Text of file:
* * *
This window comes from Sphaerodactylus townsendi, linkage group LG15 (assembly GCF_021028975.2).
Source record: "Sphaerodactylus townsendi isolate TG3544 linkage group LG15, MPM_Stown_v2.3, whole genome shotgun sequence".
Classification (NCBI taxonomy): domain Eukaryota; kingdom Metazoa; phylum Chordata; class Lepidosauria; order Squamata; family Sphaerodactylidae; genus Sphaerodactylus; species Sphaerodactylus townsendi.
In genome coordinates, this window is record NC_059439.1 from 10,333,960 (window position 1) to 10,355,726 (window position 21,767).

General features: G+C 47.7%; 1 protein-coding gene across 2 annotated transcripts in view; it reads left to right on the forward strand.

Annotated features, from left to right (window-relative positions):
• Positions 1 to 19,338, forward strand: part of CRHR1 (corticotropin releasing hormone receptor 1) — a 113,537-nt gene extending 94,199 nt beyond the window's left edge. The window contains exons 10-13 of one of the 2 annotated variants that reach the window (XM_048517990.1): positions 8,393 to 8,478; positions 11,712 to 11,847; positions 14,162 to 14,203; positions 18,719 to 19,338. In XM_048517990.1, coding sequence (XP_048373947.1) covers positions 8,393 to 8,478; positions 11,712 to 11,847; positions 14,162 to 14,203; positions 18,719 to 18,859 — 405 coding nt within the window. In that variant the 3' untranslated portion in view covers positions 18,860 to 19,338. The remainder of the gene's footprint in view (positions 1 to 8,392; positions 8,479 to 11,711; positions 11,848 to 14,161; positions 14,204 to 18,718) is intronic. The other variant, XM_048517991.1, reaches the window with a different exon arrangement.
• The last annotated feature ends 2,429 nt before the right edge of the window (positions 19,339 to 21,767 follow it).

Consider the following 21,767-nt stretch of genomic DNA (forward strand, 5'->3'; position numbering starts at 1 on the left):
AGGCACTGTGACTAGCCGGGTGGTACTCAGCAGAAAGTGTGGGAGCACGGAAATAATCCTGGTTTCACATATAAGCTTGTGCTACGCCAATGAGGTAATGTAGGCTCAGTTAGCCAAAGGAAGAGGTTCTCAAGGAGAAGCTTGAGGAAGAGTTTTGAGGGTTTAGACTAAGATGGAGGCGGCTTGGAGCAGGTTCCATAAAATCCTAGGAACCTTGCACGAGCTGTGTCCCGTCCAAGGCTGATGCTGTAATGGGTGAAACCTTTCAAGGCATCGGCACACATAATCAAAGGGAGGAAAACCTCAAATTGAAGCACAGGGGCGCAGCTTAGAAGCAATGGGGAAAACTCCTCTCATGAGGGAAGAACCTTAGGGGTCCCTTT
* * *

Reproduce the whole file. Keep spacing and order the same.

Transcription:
This window comes from Sphaerodactylus townsendi, linkage group LG15 (assembly GCF_021028975.2).
Source record: "Sphaerodactylus townsendi isolate TG3544 linkage group LG15, MPM_Stown_v2.3, whole genome shotgun sequence".
Classification (NCBI taxonomy): domain Eukaryota; kingdom Metazoa; phylum Chordata; class Lepidosauria; order Squamata; family Sphaerodactylidae; genus Sphaerodactylus; species Sphaerodactylus townsendi.
In genome coordinates, this window is record NC_059439.1 from 10,333,960 (window position 1) to 10,355,726 (window position 21,767).

General features: G+C 47.7%; 1 protein-coding gene across 2 annotated transcripts in view; it reads left to right on the forward strand.

Annotated features, from left to right (window-relative positions):
• Positions 1 to 19,338, forward strand: part of CRHR1 (corticotropin releasing hormone receptor 1) — a 113,537-nt gene extending 94,199 nt beyond the window's left edge. The window contains exons 10-13 of one of the 2 annotated variants that reach the window (XM_048517990.1): positions 8,393 to 8,478; positions 11,712 to 11,847; positions 14,162 to 14,203; positions 18,719 to 19,338. In XM_048517990.1, coding sequence (XP_048373947.1) covers positions 8,393 to 8,478; positions 11,712 to 11,847; positions 14,162 to 14,203; positions 18,719 to 18,859 — 405 coding nt within the window. In that variant the 3' untranslated portion in view covers positions 18,860 to 19,338. The remainder of the gene's footprint in view (positions 1 to 8,392; positions 8,479 to 11,711; positions 11,848 to 14,161; positions 14,204 to 18,718) is intronic. The other variant, XM_048517991.1, reaches the window with a different exon arrangement.
• The last annotated feature ends 2,429 nt before the right edge of the window (positions 19,339 to 21,767 follow it).

Consider the following 21,767-nt stretch of genomic DNA (forward strand, 5'->3'; position numbering starts at 1 on the left):
AGGCACTGTGACTAGCCGGGTGGTACTCAGCAGAAAGTGTGGGAGCACGGAAATAATCCTGGTTTCACATATAAGCTTGTGCTACGCCAATGAGGTAATGTAGGCTCAGTTAGCCAAAGGAAGAGGTTCTCAAGGAGAAGCTTGAGGAAGAGTTTTGAGGGTTTAGACTAAGATGGAGGCGGCTTGGAGCAGGTTCCATAAAATCCTAGGAACCTTGCACGAGCTGTGTCCCGTCCAAGGCTGATGCTGTAATGGGTGAAACCTTTCAAGGCATCGGCACACATAATCAAAGGGAGGAAAACCTCAAATTGAAGCACAGGGGCGCAGCTTAGAAGCAATGGGGAAAACTCCTCTCATGAGGGAAGAACCTTAGGGGTCCCTTT